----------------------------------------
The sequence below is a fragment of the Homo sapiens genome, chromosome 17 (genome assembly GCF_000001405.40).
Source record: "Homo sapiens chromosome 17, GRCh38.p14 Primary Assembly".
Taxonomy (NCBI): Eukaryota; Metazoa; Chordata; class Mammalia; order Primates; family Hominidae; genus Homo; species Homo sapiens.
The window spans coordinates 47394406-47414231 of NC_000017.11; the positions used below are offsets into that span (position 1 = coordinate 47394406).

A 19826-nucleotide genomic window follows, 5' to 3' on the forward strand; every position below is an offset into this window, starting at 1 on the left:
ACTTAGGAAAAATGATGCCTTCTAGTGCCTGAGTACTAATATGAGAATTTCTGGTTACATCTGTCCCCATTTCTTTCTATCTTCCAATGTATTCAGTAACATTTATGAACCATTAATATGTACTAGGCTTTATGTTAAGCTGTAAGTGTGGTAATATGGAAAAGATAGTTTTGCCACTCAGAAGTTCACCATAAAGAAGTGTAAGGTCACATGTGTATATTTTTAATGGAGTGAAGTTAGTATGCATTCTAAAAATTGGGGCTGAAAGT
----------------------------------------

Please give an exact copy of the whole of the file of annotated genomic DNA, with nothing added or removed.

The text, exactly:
The sequence below is a fragment of the Homo sapiens genome, chromosome 17 (genome assembly GCF_000001405.40).
Source record: "Homo sapiens chromosome 17, GRCh38.p14 Primary Assembly".
Taxonomy (NCBI): Eukaryota; Metazoa; Chordata; class Mammalia; order Primates; family Hominidae; genus Homo; species Homo sapiens.
The window spans coordinates 47394406-47414231 of NC_000017.11; the positions used below are offsets into that span (position 1 = coordinate 47394406).

A 19826-nucleotide genomic window follows, 5' to 3' on the forward strand; every position below is an offset into this window, starting at 1 on the left:
ACTTAGGAAAAATGATGCCTTCTAGTGCCTGAGTACTAATATGAGAATTTCTGGTTACATCTGTCCCCATTTCTTTCTATCTTCCAATGTATTCAGTAACATTTATGAACCATTAATATGTACTAGGCTTTATGTTAAGCTGTAAGTGTGGTAATATGGAAAAGATAGTTTTGCCACTCAGAAGTTCACCATAAAGAAGTGTAAGGTCACATGTGTATATTTTTAATGGAGTGAAGTTAGTATGCATTCTAAAAATTGGGGCTGAAAGT